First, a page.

Mozilla Festival (4-6 November)

I’m a big fan of Mozilla’s work, and especially the more recent educational stuff around Open Badges. Matt Thompson asked if I was going to this festival – yes, of course I am! Can’t wait.

Google Apps for Education: from Zero to Hero (16 November)

Along with fellow Google Lead Learner, Zoe Ross (DoDigital) and Google Certified Teacher, Steve Bunce (Vital) I’m helping organise a day-long workshop on Google Apps in Gateshead. It should be very Google Teacher Academy-like and inspirational! Get your ticket here.

Guardian Innovation in Education (17 November)

I was surprised and honoured to be on the keynote panel for the Guardian Innovation in Education event this year along with Lord Knight, John Dunford and Ian Fordham. We’re talking about the impact of technology on education and I’ve been interviewed as part of the lead-up to the event.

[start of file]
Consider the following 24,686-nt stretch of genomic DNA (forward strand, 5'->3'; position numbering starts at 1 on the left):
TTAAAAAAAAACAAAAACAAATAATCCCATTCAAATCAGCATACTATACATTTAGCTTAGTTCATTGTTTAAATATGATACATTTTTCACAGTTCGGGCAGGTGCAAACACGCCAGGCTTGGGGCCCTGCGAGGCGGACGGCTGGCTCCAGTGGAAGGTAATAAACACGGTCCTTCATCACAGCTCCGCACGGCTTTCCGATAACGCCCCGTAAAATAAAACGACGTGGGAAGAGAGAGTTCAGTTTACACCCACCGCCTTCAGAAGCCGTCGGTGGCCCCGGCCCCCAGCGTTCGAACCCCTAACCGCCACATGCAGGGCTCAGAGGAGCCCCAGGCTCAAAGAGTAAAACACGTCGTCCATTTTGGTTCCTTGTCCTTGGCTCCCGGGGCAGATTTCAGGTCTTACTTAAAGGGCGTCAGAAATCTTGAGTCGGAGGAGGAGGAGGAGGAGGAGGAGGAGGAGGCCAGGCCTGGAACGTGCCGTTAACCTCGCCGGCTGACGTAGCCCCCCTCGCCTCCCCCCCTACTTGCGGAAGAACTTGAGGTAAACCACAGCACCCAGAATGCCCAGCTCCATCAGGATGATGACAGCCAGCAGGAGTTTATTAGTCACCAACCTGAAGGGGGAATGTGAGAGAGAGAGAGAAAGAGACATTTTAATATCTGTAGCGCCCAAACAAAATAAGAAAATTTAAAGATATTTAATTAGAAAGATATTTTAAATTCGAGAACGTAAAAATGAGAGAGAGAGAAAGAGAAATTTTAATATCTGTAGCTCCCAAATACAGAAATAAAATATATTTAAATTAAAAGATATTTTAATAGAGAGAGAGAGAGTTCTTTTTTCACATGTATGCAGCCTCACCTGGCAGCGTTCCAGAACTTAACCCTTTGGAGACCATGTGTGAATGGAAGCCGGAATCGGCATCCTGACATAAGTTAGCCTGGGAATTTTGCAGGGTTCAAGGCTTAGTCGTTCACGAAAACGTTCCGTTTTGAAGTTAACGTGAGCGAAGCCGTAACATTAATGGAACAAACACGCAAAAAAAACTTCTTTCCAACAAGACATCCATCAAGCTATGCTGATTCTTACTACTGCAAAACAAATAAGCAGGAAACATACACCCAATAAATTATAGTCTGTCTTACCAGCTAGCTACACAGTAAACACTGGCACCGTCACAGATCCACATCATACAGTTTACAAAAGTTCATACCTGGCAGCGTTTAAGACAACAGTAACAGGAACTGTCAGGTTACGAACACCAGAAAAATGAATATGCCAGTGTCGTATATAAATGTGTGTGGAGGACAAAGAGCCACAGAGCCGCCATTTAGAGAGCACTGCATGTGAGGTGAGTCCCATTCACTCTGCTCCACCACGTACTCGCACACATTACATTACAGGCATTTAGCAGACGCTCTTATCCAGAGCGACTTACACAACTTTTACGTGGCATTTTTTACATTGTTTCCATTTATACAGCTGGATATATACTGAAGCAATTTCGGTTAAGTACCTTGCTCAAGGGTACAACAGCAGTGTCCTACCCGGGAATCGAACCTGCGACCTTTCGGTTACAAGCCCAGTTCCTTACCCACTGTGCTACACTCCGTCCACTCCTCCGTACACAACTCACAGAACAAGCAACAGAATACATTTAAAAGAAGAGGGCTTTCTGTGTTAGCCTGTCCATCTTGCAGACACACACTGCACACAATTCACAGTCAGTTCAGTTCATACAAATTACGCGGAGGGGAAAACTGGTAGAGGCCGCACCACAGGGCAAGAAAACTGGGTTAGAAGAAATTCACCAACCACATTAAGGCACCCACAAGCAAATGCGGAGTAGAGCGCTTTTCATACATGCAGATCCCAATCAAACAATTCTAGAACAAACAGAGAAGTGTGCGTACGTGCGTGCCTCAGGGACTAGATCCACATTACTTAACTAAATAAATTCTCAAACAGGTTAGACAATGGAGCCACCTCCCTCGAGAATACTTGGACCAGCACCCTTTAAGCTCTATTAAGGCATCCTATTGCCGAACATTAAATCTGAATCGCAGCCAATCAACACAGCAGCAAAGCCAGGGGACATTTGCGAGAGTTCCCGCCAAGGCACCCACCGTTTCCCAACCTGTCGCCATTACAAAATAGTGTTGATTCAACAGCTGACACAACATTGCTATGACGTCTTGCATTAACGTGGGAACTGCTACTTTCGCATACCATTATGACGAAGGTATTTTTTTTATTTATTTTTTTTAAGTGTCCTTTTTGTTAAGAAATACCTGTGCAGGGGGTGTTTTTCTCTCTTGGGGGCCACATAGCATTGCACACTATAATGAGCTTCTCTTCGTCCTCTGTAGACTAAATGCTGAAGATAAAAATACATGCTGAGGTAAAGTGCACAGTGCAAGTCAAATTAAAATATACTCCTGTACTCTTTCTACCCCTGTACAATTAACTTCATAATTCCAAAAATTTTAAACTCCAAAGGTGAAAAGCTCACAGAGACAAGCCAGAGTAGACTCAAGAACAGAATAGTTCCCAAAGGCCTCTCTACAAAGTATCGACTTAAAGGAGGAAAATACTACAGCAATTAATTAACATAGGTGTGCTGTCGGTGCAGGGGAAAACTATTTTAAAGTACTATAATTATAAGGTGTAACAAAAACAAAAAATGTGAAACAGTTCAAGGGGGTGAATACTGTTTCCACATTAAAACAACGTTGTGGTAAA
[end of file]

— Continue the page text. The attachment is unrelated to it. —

Purpos/ed Oxford: Hacking Education (19 November)

If you’re thinking of joining me at just one of these events, make it this one! Purpos/ed Oxford is all about ‘hacking education’ for the better and we’re delighted that Prof. Keri Facer (who inspired Andy Stewart and myself to start Purpos/ed in the first place) will be there in person this time. We’re going to be crowdsourcing the sessions and it promises to be an event not to miss if you can make it!

 

The Essential Elements of Digital Literacies (#digilit)